Wednesday, December 17, 2008

The Logic Isn't There

Free exchange (via Economist's View) writes, in an entry called "The science isn't there:"

First of all, I know that we all consider economics a science, but as sub-fields go, macroeconomics is one of the least science-y. Among the reasons—too many variables, too small samples, no repeatable experiments, and so on. ...

Which is why it's important to have a good, qualitative model of the mechanisms involved to supplement the data analysis.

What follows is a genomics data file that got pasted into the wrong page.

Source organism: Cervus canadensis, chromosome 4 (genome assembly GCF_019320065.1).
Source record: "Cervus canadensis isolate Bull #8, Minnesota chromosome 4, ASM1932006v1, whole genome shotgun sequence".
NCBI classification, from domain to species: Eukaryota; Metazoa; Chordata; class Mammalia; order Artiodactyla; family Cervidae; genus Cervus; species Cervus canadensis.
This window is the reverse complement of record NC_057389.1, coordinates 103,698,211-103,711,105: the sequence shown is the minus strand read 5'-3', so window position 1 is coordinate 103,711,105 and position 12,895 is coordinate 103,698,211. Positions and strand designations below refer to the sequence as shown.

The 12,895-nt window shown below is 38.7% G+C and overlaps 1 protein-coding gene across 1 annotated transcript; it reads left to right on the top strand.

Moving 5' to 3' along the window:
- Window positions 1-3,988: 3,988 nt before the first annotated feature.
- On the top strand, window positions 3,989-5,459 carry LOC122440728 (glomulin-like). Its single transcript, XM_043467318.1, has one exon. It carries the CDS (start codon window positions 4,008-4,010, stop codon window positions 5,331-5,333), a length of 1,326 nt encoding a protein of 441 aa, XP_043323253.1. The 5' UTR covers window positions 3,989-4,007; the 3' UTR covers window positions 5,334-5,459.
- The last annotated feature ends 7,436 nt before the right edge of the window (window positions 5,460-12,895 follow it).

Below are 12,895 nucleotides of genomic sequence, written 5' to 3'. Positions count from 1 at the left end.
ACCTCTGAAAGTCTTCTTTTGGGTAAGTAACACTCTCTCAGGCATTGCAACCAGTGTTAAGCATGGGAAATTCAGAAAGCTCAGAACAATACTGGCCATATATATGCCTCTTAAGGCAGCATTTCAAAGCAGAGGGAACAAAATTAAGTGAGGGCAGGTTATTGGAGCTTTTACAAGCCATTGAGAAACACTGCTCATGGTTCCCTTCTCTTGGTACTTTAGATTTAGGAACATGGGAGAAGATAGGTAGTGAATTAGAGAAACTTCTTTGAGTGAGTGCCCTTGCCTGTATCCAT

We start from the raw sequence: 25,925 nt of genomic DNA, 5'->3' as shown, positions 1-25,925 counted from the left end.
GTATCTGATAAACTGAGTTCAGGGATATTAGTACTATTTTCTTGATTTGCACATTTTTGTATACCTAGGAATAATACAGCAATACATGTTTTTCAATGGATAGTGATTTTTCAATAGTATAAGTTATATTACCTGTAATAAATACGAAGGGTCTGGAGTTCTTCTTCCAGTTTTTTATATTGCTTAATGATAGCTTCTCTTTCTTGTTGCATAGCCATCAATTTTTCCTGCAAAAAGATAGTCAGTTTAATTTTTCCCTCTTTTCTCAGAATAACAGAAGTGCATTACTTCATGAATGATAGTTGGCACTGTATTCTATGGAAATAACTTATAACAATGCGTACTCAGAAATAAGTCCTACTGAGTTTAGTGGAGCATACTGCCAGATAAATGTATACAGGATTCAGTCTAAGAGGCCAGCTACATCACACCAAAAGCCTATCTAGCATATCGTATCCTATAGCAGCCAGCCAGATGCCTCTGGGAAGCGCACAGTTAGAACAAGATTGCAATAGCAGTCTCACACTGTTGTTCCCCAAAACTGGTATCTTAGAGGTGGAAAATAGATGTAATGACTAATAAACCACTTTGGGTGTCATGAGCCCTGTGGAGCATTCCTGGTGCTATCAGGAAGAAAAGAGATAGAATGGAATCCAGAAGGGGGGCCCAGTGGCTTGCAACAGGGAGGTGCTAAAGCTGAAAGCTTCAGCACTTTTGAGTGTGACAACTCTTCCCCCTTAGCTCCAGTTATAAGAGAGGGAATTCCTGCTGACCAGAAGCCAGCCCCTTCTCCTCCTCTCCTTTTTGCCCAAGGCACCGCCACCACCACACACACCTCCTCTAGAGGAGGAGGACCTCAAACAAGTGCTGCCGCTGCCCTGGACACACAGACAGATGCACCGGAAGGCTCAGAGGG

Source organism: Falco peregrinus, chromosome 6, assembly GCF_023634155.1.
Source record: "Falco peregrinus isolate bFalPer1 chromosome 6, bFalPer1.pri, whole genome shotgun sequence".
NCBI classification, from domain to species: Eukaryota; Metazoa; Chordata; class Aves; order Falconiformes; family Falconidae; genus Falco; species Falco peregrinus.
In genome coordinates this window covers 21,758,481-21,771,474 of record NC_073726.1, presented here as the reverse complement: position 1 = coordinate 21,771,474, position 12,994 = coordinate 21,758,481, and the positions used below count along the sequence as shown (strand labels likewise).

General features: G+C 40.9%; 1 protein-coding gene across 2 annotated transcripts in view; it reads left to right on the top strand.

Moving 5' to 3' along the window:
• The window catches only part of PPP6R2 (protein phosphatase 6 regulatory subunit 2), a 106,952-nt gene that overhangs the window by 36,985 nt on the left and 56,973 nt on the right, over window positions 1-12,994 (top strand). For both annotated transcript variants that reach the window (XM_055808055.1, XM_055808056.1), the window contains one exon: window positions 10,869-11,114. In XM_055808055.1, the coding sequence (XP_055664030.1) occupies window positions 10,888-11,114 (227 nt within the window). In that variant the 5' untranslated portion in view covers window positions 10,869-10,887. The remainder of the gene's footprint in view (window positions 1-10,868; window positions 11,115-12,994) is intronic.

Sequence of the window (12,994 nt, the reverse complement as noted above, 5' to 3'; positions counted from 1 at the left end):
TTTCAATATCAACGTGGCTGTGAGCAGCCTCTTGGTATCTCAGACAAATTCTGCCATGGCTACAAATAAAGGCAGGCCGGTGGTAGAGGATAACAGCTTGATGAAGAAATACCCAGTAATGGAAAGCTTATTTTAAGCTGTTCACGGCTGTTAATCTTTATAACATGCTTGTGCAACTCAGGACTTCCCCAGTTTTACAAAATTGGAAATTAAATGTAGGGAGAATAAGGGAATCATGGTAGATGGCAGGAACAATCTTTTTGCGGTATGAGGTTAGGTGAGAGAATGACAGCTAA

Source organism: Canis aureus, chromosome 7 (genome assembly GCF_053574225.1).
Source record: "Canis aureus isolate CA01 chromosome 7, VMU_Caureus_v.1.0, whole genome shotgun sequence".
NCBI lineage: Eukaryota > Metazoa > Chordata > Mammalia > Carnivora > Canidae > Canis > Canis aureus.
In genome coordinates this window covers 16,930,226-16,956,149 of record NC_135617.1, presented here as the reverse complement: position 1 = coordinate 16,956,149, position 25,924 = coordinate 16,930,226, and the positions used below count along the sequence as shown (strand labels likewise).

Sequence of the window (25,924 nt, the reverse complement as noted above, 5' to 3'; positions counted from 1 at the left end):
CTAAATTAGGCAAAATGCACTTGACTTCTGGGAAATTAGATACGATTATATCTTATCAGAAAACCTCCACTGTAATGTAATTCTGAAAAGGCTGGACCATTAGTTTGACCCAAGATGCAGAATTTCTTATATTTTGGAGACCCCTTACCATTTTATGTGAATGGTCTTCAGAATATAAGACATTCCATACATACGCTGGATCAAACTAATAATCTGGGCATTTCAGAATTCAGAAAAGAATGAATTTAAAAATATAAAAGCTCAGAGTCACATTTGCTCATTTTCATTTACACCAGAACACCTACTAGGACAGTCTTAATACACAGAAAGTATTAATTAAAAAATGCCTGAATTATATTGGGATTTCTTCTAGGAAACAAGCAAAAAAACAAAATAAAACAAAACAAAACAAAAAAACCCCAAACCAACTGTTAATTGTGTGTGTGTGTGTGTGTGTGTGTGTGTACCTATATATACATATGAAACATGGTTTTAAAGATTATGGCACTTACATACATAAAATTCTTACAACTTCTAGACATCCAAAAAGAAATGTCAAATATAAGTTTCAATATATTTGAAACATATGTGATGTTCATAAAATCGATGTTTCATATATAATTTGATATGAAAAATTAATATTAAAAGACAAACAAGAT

If I had been eating Corn Flakes, they would have been coming up my nose. Fortunately, not. So, after admitting there's no there for macroeconomics considered as a science, Free Exchange still thinks it's important to have a model. I don't think so. Models should help to make useful predictions; so models are relevant only in subjects which are scientific. Otherwise, they are simply a special type of crossword puzzle - perhaps useful for reflection, but irrelevant to the real world. Sure, economists like them, because they constitute a sort of private language which take time to learn and evaluate, and create a barrier-to-entry to non-economists. And so in a tawdry sense of "useful" - in the sense of keeping the riff-raff out - models may be useful in a non-scientific subject. But they don't improve our knowledge of the real world - because a subject which is not a science cannot.

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